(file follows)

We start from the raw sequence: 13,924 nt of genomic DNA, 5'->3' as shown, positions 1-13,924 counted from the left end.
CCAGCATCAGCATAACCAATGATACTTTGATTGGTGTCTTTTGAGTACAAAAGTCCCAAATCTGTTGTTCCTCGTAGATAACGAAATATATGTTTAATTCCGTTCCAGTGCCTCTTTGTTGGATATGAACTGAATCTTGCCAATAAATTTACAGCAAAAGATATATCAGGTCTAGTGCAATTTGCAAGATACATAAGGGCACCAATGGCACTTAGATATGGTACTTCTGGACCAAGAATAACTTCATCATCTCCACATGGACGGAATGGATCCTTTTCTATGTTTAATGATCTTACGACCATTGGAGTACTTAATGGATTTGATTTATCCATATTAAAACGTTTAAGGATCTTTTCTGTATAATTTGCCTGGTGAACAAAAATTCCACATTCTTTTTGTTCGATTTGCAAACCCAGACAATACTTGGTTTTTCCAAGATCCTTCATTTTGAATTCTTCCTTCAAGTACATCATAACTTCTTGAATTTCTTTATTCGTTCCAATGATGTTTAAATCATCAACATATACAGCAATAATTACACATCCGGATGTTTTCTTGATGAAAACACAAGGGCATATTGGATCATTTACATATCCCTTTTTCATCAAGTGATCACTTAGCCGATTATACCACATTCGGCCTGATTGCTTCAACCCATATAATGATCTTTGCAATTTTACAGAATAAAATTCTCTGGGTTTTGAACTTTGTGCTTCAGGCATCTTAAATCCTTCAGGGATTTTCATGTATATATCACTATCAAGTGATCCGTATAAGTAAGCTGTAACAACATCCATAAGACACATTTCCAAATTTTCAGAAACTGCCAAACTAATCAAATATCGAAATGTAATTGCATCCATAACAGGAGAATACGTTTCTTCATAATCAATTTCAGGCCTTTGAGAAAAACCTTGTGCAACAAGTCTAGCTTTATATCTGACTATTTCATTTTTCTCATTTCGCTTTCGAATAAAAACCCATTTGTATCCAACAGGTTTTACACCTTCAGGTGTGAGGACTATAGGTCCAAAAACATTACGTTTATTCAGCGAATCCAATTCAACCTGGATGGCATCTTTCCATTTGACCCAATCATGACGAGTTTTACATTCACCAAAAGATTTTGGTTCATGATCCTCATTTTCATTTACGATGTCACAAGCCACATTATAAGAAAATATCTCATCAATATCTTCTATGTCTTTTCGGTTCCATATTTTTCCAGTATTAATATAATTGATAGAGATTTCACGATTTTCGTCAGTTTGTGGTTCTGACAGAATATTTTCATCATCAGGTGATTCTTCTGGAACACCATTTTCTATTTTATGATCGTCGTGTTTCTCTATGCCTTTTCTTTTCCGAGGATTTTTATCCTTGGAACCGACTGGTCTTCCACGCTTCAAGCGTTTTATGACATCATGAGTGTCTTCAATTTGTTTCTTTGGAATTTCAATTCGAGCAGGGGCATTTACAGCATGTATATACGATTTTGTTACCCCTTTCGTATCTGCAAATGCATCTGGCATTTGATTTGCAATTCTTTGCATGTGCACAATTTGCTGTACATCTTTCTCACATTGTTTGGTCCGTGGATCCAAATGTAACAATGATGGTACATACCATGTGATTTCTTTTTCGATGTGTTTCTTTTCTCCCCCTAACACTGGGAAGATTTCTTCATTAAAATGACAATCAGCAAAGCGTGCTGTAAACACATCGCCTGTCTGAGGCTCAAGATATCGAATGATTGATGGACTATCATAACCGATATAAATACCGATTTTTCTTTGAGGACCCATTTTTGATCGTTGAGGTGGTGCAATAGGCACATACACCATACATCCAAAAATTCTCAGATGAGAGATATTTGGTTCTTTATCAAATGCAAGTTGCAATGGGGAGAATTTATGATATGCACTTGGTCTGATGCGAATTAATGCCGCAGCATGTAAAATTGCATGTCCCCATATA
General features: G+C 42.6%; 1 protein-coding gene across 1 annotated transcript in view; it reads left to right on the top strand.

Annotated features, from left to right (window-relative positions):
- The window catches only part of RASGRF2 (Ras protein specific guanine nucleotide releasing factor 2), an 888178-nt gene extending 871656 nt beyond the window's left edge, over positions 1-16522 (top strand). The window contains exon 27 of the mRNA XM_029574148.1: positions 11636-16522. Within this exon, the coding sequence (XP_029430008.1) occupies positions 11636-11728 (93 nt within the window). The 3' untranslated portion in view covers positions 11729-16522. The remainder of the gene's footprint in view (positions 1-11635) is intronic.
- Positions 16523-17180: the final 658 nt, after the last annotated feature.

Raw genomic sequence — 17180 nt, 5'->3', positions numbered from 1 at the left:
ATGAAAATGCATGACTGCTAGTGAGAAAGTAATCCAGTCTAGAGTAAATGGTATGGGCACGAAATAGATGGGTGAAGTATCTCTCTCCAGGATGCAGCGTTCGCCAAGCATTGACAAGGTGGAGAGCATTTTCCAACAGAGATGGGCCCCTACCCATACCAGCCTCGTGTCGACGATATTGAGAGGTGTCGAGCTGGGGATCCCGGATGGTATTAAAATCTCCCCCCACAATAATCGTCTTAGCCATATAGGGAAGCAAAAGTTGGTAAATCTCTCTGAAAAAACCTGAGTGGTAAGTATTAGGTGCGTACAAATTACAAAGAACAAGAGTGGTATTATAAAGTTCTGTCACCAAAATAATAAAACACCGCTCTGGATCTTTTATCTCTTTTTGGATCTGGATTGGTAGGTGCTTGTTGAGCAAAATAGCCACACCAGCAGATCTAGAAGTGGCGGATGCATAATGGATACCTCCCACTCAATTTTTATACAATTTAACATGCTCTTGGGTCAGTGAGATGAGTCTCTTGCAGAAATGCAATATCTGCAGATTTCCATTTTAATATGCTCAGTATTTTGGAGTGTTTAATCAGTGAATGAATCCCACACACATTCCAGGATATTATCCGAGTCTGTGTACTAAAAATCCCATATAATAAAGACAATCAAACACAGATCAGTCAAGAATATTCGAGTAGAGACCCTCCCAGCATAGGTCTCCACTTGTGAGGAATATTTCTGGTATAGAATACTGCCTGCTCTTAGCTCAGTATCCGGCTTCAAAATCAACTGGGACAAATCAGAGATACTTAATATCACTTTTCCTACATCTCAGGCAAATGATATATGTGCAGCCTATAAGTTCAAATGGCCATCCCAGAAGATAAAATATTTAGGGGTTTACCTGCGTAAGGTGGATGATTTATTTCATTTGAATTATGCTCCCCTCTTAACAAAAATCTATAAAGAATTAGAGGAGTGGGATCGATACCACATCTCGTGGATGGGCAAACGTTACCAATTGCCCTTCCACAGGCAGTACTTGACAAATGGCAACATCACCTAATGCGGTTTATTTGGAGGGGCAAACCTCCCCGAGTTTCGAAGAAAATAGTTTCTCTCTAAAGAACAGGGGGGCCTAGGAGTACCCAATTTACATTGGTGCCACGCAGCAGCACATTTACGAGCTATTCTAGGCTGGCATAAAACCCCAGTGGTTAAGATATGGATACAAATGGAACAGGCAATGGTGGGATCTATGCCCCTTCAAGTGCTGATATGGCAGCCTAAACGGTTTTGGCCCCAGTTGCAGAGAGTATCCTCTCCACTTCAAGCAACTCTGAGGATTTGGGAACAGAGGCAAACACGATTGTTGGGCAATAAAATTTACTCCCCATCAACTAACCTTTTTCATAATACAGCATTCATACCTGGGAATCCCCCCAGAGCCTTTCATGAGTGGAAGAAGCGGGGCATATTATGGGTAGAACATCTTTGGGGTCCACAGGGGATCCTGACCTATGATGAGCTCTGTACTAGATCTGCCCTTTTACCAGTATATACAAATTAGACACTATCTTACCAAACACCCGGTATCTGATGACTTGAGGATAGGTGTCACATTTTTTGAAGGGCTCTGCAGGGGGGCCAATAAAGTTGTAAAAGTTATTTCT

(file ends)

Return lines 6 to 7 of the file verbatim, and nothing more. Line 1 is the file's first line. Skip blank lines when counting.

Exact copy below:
- Positions 16523-17180: the final 658 nt, after the last annotated feature.

Raw genomic sequence — 17180 nt, 5'->3', positions numbered from 1 at the left: